Many people come to Pagosa Springs to be creative. They want to escape the city, and this place is beautiful and inspiring. Artists who are relocating to Pagosa Springs to pursue their artwork full time contact me all the time. As a community, we need to leverage this opportunity, and capitalize on the amazing talent and creativity of our residents.
According to Dr. Florida, 30% of the American workforce is part of what he calls the creative class—those engaged in science and engineering, research and development, technology-based industries, the arts, music, culture, aesthetic and design or in knowledge-based professions like health care, finance, and law. This sector accounts for nearly half of all wage and salary income in the U.S., as much as the manufacturing and service sectors combined.
The average visitor to Pagosa Springs is 50 years old, affluent and an empty nester—probably part of this creative class. Second homeowners account for nearly a quarter of all home sales in Archuleta County. These second homeowners are typically supportive of our art and culture, because as much as they love Pagosa, they miss the art, the music, the theatre back home in Denver, Dallas, or Phoenix. When I worked at the Pagosa Springs Arts Council, more than 1/3 of the membership was second homeowners. The largest patron donors were second homeowners. These people support our community. They can afford it. The rest of us are working two jobs to make ends meet.
David Brown told me: “These are preliminary ideas, these are concepts, these aren’t absolutes. One idea is that in the future, the Junior High and the Intermediate schools could become the location for a town plaza. It was thought that the [Intermediate School] could become a cultural arts center because it’s a great old building. To restore that and to make that whole section there across from the new town park as a gathering place for these types of event to occur. I think it’s vital to have the community input for people to say what you just said, we really want a performing arts center. I personally would love to have one here, the question is where should it go, how do we fund it? It’s not a matter of not wanting it.”
Well, now the whole schools/arts/culture session makes more sense in this light. I am all for relocating the Junior High. My son goes to school there. I substituted art class there. The building is run-down, leaking, unsafe. Chunks of ceiling panels frequently fall on the heads of children. Books and other materials are damaged from water. Let’s not forget asbestos and fire-safety. I’m not emotionally atta
ched to a building—especially an ugly building like the Junior High. I can envision the Intermediate school, completely gutted, and turned into a museum or gallery space. I like this idea. I think it makes sense.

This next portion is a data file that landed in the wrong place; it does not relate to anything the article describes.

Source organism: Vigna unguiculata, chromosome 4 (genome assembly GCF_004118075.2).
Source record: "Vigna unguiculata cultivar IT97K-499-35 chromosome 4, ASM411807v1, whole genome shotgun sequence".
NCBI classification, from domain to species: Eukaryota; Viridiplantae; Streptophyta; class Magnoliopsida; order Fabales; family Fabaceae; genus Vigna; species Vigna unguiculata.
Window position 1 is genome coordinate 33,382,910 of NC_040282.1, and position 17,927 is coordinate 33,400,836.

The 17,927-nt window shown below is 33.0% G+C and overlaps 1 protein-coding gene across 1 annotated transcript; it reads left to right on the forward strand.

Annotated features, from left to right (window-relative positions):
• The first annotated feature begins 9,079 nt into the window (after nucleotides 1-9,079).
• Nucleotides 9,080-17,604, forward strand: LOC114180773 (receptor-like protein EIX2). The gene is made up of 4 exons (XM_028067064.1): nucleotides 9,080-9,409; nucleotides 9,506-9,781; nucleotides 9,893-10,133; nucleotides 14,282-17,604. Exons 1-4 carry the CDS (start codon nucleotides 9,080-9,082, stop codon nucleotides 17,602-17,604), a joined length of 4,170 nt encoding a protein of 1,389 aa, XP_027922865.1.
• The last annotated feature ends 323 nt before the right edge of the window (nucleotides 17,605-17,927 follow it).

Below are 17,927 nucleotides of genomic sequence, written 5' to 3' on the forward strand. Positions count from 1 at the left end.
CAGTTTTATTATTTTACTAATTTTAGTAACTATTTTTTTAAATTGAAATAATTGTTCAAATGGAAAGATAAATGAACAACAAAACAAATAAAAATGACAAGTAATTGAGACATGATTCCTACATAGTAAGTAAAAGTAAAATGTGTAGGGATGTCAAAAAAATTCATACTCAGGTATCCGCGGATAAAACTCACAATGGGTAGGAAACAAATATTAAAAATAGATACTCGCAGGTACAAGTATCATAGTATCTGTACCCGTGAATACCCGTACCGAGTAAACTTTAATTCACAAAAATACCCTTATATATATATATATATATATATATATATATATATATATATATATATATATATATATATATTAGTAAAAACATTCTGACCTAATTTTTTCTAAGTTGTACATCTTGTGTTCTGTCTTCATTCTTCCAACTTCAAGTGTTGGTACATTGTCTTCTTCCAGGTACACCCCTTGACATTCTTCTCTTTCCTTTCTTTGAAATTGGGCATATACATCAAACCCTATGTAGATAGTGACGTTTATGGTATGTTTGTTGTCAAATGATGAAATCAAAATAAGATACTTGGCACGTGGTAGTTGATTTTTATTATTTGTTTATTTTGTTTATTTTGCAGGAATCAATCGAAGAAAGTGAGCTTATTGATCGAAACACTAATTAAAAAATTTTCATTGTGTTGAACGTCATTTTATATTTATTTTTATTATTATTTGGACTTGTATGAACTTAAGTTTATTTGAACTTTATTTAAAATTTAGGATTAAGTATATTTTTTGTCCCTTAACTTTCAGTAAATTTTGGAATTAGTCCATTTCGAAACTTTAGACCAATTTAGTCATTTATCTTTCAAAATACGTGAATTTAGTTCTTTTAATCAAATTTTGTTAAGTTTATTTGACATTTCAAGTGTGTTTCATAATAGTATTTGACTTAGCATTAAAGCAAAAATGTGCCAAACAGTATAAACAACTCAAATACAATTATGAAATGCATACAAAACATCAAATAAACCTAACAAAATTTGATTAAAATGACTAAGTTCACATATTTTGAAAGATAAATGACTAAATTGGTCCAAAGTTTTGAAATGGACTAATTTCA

We need to have a public dialogue about the arts and culture in Pagosa Springs. I’ve made enough noise to get to talk with representatives from the firm doing the economic impact study. I want arts and culture to be included. But the only way that can happen is if we work together — and this community has a history of not working together, of having this independent spirit and bravado where everyone does their own thing. How else do you explain two separate organizations working on two separate ideas for a cultural center? One group knew what the other was doing and chose not to participate, because they didn’t think they would actually accomplish anything.
The Four Corners Folk Festival, according to the Americans for Arts economic impact calculator provides an economic impact of $518,608 on this community. Our local governments receive $19,239 from this three-day event and the state gets $28,469. My hunch is that the Park-to-Park Arts and Crafts Fair and the two Fairfield Arts & Crafts Festivals provide similar economic impact. A smaller event like FoPA fund-raiser “Boom, Bust and Battle,” with a cast of local volunteer performers, provided $10,477 of economic impact with $457 to our local governments and $638 to the state.
Continued development of art and culture will only benefit our town. Art and culture appeal to visitors and second homeowners alike. Visitors stop in Pagosa for the Folk Festival. They spend money in our shops and restaurants and hotels. Why not build an amphitheatre in Town Park along the river? Why not encourage more fairs and festivals? Why not upgrade the gymnasium in the Community Center to include the room features of the original building design so it can be used as a theatre?
Consider this an open call to anyone who wants to see the arts and culture as a focal point of our economy and our community. I invite you to contact me at email@example.com or call me at (970) 731-1841. It’s time to join forces. Let’s see what we can accomplish when we put our creative minds together.